Microsoft likely has a mind-boggling number of projects in the pipeline, so for all the long-running, successful product lines they maintain, there are bound to be a few false starts.
The company's massive size had traditionally made it difficult to change course or update product lines mid-cycle for those miscues.
Lately, though, the company seems to have shaken this image. In moves a less adaptable Microsoft would've been unable to pull the trigger on, several products in need of a shakeup have been repositioned to better serve consumers and gain traction in the marketplace.
The launch of Xbox One, Microsoft's successor to the Xbox 360 gaming console, was marred by policy and strategy miscues.
The console, which launched in November of last year, should have been a home run with consumers. Xbox 360 sold well and competed hard with Sony and Nintendo.
However, several aspects of the console's ecosystem, like the need to constantly have the device plugged into the Internet and the inability for the system to play used games, rankled consumers, prompting a vocal backlash online. Microsoft also only sold the console bundled with the Kinect camera sensor, leading the Xbox One package to cost $499, $100 more than rival PlayStation 4.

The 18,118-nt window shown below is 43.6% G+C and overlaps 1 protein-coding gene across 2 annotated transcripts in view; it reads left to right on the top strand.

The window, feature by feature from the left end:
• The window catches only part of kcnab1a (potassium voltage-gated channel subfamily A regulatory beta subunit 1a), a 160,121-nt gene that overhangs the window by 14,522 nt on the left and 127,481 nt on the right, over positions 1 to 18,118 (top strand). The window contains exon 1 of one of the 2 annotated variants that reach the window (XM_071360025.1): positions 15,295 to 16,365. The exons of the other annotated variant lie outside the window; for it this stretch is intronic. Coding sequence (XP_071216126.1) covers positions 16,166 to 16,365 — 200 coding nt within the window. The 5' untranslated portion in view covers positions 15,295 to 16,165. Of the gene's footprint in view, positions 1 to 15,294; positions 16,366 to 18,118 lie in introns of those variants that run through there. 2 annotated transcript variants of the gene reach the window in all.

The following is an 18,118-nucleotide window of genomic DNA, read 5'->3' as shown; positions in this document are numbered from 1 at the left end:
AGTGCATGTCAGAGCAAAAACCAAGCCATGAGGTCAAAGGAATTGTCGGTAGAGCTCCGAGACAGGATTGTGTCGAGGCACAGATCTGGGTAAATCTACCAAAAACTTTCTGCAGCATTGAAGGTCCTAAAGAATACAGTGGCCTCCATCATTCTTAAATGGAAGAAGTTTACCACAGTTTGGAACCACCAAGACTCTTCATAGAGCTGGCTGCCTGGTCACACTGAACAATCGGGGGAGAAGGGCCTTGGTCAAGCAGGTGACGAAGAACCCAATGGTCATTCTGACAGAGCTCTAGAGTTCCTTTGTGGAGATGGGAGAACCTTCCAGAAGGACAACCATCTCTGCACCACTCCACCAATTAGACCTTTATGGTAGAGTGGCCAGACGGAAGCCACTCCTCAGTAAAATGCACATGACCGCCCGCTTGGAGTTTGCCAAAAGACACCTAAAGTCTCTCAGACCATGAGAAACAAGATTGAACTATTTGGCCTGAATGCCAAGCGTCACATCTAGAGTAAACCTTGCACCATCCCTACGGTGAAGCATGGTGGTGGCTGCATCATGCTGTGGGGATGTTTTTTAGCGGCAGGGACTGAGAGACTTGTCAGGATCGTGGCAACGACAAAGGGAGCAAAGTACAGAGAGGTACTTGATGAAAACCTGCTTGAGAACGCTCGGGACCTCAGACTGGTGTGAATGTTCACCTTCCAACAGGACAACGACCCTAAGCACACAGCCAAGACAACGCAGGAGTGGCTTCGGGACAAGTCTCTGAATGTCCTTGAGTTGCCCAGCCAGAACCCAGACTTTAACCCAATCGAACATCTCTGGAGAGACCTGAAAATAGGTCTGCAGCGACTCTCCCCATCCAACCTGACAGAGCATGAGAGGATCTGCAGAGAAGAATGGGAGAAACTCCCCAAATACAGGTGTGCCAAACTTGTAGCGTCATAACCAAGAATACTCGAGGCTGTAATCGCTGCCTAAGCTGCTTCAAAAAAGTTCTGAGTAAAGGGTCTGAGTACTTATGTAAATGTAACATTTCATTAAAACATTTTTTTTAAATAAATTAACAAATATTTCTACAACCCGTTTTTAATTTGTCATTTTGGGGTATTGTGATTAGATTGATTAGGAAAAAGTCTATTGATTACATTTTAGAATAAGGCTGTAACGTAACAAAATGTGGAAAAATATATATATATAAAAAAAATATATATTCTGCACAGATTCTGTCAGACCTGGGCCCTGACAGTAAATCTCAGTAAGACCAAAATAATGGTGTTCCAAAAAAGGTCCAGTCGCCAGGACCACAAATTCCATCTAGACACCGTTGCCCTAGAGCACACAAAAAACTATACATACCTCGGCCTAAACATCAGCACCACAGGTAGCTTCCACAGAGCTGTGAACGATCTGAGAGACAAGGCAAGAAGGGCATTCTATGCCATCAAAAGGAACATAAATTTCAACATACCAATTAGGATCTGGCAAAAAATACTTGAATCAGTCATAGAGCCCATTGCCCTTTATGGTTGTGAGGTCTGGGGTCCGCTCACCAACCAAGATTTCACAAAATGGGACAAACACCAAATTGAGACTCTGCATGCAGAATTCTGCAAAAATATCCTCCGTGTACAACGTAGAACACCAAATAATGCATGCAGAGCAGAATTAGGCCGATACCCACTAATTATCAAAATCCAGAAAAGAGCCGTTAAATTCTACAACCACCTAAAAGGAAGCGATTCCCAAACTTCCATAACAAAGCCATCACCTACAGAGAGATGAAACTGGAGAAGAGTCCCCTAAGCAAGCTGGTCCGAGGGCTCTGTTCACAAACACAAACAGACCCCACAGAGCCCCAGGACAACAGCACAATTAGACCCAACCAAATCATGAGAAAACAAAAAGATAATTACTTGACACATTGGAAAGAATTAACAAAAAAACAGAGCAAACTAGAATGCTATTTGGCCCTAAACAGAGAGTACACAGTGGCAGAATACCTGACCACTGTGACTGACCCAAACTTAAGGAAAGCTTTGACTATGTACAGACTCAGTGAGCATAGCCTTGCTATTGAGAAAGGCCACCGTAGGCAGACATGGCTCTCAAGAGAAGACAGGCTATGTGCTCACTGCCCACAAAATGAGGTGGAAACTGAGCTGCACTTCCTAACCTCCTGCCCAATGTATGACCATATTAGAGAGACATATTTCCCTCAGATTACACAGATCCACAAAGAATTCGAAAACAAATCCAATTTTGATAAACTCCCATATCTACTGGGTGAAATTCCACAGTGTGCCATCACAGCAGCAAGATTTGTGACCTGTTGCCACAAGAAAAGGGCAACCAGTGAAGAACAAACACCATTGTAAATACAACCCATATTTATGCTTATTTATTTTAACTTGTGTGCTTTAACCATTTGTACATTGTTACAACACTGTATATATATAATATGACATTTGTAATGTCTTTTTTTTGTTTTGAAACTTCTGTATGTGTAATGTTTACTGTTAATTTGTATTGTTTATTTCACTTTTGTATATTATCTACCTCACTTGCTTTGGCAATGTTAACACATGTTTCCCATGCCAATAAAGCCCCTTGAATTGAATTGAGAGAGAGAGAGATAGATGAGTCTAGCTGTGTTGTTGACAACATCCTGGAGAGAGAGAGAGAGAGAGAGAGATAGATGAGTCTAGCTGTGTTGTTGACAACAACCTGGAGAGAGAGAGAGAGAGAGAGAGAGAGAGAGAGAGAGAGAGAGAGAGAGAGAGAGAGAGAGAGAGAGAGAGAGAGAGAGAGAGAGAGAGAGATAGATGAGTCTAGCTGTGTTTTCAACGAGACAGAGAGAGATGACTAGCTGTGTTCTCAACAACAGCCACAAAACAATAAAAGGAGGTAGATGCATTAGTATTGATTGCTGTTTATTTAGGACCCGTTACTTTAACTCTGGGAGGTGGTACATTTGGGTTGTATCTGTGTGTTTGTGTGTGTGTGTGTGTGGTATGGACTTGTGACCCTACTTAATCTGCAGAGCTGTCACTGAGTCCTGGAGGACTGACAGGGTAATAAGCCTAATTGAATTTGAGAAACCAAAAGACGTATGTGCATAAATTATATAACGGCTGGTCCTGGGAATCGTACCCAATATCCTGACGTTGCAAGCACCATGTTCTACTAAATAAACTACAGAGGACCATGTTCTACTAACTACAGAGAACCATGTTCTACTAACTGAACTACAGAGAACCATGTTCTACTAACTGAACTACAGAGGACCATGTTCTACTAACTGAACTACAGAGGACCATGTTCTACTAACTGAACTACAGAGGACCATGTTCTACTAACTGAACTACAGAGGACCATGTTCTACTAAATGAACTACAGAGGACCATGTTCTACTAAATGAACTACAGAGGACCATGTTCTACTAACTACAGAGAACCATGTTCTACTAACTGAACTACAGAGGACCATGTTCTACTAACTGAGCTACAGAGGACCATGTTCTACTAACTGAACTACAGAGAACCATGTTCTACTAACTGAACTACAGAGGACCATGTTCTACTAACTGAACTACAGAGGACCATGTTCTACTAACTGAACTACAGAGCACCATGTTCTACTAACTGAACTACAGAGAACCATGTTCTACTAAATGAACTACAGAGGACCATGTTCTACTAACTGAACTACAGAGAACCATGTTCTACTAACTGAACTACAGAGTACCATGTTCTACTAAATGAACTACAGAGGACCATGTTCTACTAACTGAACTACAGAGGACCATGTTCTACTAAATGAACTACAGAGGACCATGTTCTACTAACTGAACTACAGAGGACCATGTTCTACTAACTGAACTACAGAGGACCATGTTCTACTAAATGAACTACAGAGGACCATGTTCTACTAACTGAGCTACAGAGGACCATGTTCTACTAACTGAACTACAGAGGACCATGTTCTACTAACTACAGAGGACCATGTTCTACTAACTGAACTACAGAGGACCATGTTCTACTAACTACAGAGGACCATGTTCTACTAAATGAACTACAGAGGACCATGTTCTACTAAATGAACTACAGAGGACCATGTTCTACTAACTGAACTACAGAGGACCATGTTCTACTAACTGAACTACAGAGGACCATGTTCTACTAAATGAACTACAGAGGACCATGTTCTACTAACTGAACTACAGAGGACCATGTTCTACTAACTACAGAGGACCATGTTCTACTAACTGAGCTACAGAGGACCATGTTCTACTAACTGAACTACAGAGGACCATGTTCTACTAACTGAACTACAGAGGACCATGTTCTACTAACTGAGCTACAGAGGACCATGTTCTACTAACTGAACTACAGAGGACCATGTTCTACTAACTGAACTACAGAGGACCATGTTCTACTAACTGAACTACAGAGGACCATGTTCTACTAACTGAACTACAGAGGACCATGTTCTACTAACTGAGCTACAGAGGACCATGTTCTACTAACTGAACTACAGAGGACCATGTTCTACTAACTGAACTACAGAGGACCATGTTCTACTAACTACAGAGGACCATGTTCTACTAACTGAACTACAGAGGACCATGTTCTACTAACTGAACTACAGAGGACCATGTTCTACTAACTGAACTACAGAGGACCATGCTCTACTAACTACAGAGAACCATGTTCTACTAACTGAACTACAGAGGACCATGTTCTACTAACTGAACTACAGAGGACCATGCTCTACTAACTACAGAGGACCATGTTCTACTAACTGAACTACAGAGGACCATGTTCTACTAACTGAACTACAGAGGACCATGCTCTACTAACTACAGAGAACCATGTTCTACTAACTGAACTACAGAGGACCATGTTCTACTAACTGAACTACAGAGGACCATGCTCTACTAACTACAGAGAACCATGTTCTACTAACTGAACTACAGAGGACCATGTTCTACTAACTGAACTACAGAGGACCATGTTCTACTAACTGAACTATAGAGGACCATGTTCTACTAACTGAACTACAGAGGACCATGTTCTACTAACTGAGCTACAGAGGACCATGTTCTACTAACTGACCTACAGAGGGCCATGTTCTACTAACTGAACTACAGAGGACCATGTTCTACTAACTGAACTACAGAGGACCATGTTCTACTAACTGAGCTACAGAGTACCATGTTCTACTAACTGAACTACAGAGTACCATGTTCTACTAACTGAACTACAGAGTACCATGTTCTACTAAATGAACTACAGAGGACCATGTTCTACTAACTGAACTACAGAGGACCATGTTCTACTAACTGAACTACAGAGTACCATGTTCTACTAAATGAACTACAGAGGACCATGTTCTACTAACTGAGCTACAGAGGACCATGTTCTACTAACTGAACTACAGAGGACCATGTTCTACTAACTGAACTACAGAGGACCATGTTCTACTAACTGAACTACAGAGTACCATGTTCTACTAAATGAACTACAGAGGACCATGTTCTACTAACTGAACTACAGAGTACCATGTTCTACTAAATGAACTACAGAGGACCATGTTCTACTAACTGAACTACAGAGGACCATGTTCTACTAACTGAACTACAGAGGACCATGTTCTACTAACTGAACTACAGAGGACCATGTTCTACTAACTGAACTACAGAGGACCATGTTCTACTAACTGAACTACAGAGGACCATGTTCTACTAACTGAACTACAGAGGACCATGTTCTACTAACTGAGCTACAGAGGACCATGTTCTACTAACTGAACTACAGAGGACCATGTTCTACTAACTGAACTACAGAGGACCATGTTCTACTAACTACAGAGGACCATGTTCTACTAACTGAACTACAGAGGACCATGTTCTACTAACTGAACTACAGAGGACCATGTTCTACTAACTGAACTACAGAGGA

Microsoft would eventually reverse their ecosystem and always-online decisions, but the damage was done. PlayStation 4 took a lead in the early sales race for this console generation.
Rather than wave the white flag, Microsoft re-evaluated their product's positioning in the market and adjusted. In addition to the previously aforementioned policy reversals, the company has released a series of interface and feature updates for the console to improve performance and usability.
Most importantly, Microsoft decided to both release a version of Xbox One without Kinect, saving consumers not interested in the camera system $100 on the price, and institute a holiday price drop. Until January 3, 2015, all Xbox One systems are $50 less, making the base console and the package bundled with Kinect $349 and $449, respectively.
Additionally, the company has rolled out new console bundles that, when paired with the $50 holiday price drop, are quite attractive.
It will be interesting to watch where Microsoft goes with Xbox One after the discount expires in January. After any price drop, temporary or not, it's difficult to push consumers back to the old price. We'll see if Microsoft stays aggressive and makes the new pricing permanent.
Microsoft's new stance of evaluating performance and adjusting product positioning is refreshing, as an older Microsoft might not have been nimble or daring enough to make big moves.
Their changes with Office and Xbox One, as well as the restructuring of Windows and aggressive marketing of Windows Phone, show that Microsoft can and will shake up their plans when needed. This is a Microsoft that can be interesting, assertive and make waves in tech